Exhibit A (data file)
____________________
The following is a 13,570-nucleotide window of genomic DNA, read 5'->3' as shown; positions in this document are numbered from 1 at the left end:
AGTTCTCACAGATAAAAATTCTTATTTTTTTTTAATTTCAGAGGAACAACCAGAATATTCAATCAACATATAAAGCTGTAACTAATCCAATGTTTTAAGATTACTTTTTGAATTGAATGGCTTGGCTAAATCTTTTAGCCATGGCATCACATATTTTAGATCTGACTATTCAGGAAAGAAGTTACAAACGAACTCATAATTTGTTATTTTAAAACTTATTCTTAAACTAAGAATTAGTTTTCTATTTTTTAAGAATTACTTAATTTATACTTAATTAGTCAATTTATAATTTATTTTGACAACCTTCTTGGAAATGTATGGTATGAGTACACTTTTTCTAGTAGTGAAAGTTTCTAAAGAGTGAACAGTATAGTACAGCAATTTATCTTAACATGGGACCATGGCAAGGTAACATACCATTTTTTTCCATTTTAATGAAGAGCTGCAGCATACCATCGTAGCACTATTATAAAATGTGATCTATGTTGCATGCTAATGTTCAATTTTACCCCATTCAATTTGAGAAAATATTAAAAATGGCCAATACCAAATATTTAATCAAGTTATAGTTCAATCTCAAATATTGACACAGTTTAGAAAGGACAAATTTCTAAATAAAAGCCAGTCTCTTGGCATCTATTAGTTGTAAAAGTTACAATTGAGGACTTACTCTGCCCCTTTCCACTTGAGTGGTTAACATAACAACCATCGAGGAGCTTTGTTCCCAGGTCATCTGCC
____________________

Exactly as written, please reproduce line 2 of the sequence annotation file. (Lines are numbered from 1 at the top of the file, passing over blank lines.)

AGTTCTCACAGATAAAAATTCTTATTTTTTTTTAATTTCAGAGGAACAACCAGAATATTCAATCAACATATAAAGCTGTAACTAATCCAATGTTTTAAGATTACTTTTTGAATTGAATGGCTTGGCTAAATCTTTTAGCCATGGCATCACATATTTTAGATCTGACTATTCAGGAAAGAAGTTACAAACGAACTCATAATTTGTTATTTTAAAACTTATTCTTAAACTAAGAATTAGTTTTCTATTTTTTAAGAATTACTTAATTTATACTTAATTAGTCAATTTATAATTTATTTTGACAACCTTCTTGGAAATGTATGGTATGAGTACACTTTTTCTAGTAGTGAAAGTTTCTAAAGAGTGAACAGTATAGTACAGCAATTTATCTTAACATGGGACCATGGCAAGGTAACATACCATTTTTTTCCATTTTAATGAAGAGCTGCAGCATACCATCGTAGCACTATTATAAAATGTGATCTATGTTGCATGCTAATGTTCAATTTTACCCCATTCAATTTGAGAAAATATTAAAAATGGCCAATACCAAATATTTAATCAAGTTATAGTTCAATCTCAAATATTGACACAGTTTAGAAAGGACAAATTTCTAAATAAAAGCCAGTCTCTTGGCATCTATTAGTTGTAAAAGTTACAATTGAGGACTTACTCTGCCCCTTTCCACTTGAGTGGTTAACATAACAACCATCGAGGAGCTTTGTTCCCAGGTCATCTGCC